• Supermarket Shopping Guide: 5 Heart-Healthy Tips

    Tuesday, October 26th, 2021

    by Dr. Janet Brill, Registered Dietitian and Cardiovascular Nutritionist

    diet-confusionModern life sometimes feels like it’s going non-stop, doesn’t it? We can’t be blamed for feeling like we are too busy to worry about counting calories or making proper food choices.

    With so much nutritional information coming at us 24/7, it’s important for your health to figure out what your nutritional priorities should be. Separating the wheat from the chaff when it comes to making healthy food choices is vital in this fast-paced world we live in.

    This is particularly wise advice when it comes to making smart choices at the supermarket. The endless onslaught of difficult-to-understand nutritional advice, combined with a myriad of food temptations can make a trip to the supermarket a stressful experience, to say the least.

    Here are five fundamental nutrition pointers that can help your family make heart-healthy choices when shopping for food:

    1) Plan Ahead: Make A Grocery Shopping List

    shopping-listIt’s important to know ahead of time what you will be cooking for the week. Home cooking based on healthy recipes is the best way to feed your family.

    Preparing a weekly menu plan in advance will save you time, money and help you to control your weight in the process. Make sure you stick to the list and don’t buy more than you planned for (exceptions can be made for adding more fruits and vegetables).

    2) Don’t Go to the Supermarket Hungry

    never-shop-on-an-empty-stomachNever head for the grocery store on an empty stomach. If you are famished you likely won’t be making the healthiest of nutrition choices. If you are hungry while at the supermarket, try eating some fresh fruit or heading to the juice bar in order to stave off those hunger pangs.

    3) Shop the Edges: Make Fresh Food a Priority

    supermarket-nutrition-fresh-foodKeep in mind that the perimeter of the store is where the fresh produce, lean meats and poultry, fish and fat-free dairy are located.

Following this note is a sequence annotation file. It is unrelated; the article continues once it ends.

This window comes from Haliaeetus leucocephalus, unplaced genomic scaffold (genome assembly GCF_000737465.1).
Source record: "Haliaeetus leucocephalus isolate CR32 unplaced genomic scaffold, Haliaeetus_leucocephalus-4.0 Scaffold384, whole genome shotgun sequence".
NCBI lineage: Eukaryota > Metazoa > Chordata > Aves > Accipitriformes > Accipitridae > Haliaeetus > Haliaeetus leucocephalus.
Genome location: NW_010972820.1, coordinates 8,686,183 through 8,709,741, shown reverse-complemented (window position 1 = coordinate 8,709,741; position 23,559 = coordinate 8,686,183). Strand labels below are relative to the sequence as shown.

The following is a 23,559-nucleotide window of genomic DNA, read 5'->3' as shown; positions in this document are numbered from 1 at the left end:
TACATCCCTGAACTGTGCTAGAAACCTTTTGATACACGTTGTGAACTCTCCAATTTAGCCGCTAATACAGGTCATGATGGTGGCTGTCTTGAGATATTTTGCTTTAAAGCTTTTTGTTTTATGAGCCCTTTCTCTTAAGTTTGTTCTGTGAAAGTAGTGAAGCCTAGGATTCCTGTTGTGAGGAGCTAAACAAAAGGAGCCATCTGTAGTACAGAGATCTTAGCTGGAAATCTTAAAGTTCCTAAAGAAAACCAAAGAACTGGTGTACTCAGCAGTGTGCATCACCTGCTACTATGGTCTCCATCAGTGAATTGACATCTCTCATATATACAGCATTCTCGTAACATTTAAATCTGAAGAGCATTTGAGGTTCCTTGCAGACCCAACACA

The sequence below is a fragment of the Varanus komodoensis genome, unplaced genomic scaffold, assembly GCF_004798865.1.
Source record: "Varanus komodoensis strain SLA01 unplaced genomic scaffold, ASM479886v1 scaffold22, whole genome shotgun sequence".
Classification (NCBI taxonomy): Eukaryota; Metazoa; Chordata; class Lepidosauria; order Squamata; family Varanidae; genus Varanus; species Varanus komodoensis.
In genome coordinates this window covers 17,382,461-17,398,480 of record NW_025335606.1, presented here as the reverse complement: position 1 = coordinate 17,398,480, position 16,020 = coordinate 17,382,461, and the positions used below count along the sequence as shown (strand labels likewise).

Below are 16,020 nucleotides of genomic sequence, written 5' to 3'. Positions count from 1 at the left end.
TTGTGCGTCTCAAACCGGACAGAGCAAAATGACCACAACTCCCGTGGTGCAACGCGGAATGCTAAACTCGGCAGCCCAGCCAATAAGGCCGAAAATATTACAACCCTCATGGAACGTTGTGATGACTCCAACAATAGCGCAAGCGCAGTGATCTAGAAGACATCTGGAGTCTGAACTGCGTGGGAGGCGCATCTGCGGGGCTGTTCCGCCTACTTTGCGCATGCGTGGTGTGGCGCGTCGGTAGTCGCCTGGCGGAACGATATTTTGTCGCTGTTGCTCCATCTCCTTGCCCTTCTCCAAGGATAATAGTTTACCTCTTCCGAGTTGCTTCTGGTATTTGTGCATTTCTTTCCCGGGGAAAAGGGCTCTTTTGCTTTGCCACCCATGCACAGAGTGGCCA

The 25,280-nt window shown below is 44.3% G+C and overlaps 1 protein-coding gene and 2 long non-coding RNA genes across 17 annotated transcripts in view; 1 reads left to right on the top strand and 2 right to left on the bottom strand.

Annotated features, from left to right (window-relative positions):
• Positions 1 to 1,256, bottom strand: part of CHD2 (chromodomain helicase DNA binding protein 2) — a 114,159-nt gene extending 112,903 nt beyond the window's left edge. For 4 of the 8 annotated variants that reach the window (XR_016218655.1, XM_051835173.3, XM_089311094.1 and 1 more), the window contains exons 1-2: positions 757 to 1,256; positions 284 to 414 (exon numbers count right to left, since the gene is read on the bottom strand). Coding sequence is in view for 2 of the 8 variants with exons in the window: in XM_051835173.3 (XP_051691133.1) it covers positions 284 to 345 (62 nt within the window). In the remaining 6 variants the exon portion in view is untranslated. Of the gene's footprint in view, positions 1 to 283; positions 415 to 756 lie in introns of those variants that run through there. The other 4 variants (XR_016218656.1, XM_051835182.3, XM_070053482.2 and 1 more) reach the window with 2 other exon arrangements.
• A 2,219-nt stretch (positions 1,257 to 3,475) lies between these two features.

Stay away from the aisles unless you need to buy cereals, pasta, whole grain bread, low-sodium canned beans, low-sodium tomato products, tuna packed in water, nut butters, olive and canola oil, and healthy vinegars.

    4) Frozen Foods Can Be Healthy: Choose Wisely

    organic-frozen-cornFrozen fruit and vegetables can be high in nutritional value. The key to finding healthy frozen food is to look for the ‘single ingredient’ type. For example, when you’re buying corn, the ingredient list should say ‘corn’ – nothing more.

    5) When In Doubt, Buy Fresh Food

    organic-vegetablesFresh food, meaning food that has not been processed, is the best choice for good nutrition. Processed foods are almost always much higher in unhealthy additives such as salt, sugar and ‘bad’ fats.

    In our modern and fast-paced world, we are overwhelmed with information regarding health, medical research, and the latest fad diets. This can be confusing as we struggle to make heart healthy nutritional choices in our daily lives.

    The best advice is that when it comes to nutrition, a ‘back-to-basics’ approach is the most successful strategy for eating well and keeping healthy. Try to eat at home often, and when you go to the supermarket, purchase fresh, wholesome food that does your body good.

    (published June 18, 2015)

    dr-janet-brill-nutritionistJanet Brill, Ph.D., R.D., LDN, is a leading diet, nutrition, and fitness expert specializing in cardiovascular disease prevention. She is the author of Cholesterol Down: 10 Simple Steps to Lower Your Cholesterol in 4 Weeks – Without Prescription Drugs (Three Rivers Press, 2006), and Prevent a Second Heart Attack: 8 foods, 8 Weeks to Reverse Heart Disease (Three Rivers Press, Feb. 2011). To learn more about Dr. Janet, get delicious heart-healthy recipes, or buy her books, please visit DrJanet.com or PreventaSecondHeartAttack.com.